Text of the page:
Terpenes – a new understanding
Cannabis derives many of its most pleasant flavors and aromas from terpenes, a large class of organic molecules. But what exactly are terpenes, and why do they exist in nature?
Originally thought only to be produced in plants to serve as a deterrent to herbivores by imparting an undesirable smell or taste to the plant, terpenes are now understood to function in a number of interesting ways. One function is facilitating communication between plants and bacteria through the language of ‘smells’. Terpenes serve an adaptive purpose for the cannabis plant too, distinct from their potential effects on humans. In flowers, the sticky consistency of terpenes can trap would-be insect herbivores while other phytocannabinoids are directly insecticidal. In the lower leaves, higher concentrations of bitter sesquiterpenoids act as a deterrent to grazing animals.
These examples from across biology illustrate that terpenes are involved in a wide range of biological functions throughout the tree of life and should be thought of as key signaling and communication molecules and not just as ‘nice smelling’ molecules with only peripheral or secondary importance to their parent organisms. Perhaps this knowledge should also reframe how we should consider the role of terpenes in cannabis, and in the humans that consume cannabis for therapeutic purposes.
Cannabis contains hundreds of compounds – each with the potential to exert some pharmacological effect on the patient. Studies dating back to the 1970s indicate that whole cannabis extracts produce much stronger effects than administering THC alone. Of the many potentially therapeutic molecules found in cannabis, over 200 are terpenes, of which to date are understudied with respect to their potential role in modulation of THC and other cannabinoids. That being said, terpenes are known to exhibit a wide range of effects in animals, including humans. Effects of terpenes on humans, or in animal models studied with regards to human health, include alleviation of depression, inhibition of cancer cell growth, limiting the growth of skin disease, changing the level of mouse neuronal activity, anti-inflammatory properties, and performing free radical scavenging to prevent oxidative stress and cell damage. Given that synergy has been observed among various cannabinoids and other compounds extracted from cannabis, and that we know terpenes can exhibit effects on animal health, behavior, and cognition, it’s important to consider that terpenes may be key players in modulating the effects of THC and other active compounds found in cannabis. Yet, despite this knowledge, most cannabis preparations contain no more than 1% terpenes, even though terpenes comprise around 10% of trichome content. Clearly most of the existing harvest, preparation, and extraction techniques are not well optimized to retain terpenes, a potential lost opportunity for therapeutic value.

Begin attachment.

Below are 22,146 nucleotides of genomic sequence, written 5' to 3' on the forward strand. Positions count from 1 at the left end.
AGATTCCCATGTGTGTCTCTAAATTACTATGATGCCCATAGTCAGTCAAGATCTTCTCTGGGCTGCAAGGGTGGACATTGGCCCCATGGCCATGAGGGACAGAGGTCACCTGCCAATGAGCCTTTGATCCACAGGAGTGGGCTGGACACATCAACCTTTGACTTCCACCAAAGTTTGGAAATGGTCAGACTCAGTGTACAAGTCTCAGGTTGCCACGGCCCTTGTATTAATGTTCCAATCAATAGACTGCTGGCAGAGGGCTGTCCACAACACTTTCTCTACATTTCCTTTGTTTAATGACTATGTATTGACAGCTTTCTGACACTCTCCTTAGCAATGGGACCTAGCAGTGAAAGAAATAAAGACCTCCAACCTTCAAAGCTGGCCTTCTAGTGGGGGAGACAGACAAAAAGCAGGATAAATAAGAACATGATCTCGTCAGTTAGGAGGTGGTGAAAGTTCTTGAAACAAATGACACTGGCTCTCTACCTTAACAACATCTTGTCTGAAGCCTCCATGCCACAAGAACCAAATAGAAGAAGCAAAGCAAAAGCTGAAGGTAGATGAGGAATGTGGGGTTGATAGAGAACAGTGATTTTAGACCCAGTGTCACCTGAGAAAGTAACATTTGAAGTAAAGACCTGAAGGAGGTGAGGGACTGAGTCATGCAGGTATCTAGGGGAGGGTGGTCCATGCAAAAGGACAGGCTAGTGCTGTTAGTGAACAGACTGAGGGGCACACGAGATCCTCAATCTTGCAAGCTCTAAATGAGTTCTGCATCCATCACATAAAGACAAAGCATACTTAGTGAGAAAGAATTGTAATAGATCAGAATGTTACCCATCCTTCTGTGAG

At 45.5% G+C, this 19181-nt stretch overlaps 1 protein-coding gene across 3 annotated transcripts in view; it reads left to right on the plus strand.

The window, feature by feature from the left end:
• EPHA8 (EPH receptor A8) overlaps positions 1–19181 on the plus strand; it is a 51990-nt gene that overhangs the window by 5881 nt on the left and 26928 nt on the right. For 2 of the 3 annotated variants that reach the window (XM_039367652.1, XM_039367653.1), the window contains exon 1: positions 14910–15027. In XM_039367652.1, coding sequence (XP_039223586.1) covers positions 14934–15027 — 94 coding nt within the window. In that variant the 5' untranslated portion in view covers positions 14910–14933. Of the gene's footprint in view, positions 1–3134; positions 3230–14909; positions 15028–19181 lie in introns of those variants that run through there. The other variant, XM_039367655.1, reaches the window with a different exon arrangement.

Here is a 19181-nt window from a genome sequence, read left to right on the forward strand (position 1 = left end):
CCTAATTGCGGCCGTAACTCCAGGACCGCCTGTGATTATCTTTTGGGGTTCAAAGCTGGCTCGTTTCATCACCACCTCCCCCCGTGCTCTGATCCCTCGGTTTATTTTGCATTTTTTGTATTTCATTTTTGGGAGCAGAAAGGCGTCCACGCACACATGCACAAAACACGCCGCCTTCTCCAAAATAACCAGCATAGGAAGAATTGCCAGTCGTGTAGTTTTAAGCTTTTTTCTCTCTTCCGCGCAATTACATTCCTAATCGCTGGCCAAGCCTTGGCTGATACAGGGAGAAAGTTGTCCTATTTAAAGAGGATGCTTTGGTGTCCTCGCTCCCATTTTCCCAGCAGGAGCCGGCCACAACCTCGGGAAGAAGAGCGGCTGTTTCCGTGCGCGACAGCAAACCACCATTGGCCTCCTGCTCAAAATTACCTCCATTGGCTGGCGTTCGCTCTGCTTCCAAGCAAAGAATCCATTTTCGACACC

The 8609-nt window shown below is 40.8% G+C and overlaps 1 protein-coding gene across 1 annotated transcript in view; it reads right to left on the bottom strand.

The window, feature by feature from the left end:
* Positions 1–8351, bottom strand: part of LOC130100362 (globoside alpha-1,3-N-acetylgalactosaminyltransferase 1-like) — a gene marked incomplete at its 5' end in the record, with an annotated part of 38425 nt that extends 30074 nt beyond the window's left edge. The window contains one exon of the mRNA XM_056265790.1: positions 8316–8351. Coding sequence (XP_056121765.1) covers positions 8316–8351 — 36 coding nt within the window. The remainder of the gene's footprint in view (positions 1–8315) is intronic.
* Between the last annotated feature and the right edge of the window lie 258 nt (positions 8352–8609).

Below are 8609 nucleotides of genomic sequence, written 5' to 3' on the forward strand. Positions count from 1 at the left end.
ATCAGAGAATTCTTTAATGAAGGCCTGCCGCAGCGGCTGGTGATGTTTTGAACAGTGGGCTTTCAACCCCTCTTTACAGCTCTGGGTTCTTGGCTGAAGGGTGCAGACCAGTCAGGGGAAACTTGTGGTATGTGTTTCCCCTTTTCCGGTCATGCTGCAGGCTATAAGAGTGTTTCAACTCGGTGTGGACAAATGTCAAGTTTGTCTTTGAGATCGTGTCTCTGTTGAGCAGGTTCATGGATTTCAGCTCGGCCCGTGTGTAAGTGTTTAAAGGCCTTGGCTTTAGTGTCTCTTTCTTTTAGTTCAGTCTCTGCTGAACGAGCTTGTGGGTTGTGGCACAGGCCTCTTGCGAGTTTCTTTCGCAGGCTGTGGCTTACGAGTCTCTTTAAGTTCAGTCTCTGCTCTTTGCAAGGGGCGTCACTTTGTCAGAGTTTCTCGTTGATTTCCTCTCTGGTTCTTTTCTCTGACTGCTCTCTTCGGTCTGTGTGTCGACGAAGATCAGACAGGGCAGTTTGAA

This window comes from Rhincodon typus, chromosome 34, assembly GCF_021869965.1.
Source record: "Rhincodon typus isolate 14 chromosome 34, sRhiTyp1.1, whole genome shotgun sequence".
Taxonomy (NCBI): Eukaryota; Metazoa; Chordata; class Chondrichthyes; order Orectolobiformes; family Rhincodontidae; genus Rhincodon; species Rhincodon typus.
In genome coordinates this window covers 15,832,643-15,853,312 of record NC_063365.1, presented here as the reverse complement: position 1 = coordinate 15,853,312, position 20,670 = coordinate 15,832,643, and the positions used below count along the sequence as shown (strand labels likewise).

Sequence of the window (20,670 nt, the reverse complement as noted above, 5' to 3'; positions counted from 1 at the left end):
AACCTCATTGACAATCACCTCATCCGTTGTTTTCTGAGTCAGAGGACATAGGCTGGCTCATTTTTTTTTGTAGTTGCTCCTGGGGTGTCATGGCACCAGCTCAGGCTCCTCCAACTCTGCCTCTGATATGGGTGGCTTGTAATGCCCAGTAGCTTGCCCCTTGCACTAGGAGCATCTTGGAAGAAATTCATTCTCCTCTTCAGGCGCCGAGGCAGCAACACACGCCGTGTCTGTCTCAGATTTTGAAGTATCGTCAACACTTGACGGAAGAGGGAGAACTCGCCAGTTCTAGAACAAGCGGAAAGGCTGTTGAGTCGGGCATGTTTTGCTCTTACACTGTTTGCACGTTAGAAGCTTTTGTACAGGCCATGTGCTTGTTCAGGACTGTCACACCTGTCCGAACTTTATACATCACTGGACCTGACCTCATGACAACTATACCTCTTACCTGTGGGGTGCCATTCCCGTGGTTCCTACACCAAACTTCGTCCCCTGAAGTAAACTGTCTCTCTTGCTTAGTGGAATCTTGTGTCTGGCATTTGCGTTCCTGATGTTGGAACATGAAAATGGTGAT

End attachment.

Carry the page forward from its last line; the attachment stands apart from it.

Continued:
Taking all of this into account, it’s time to more carefully consider the role of cannabis terpenes on their own and as they relate to the effects of cannabinoids on human biology. Understanding how cannabis terpenes and other compounds may modulate the efficacy of cannabis in preventing or treating disease could facilitate the next leap forward in cannabis science.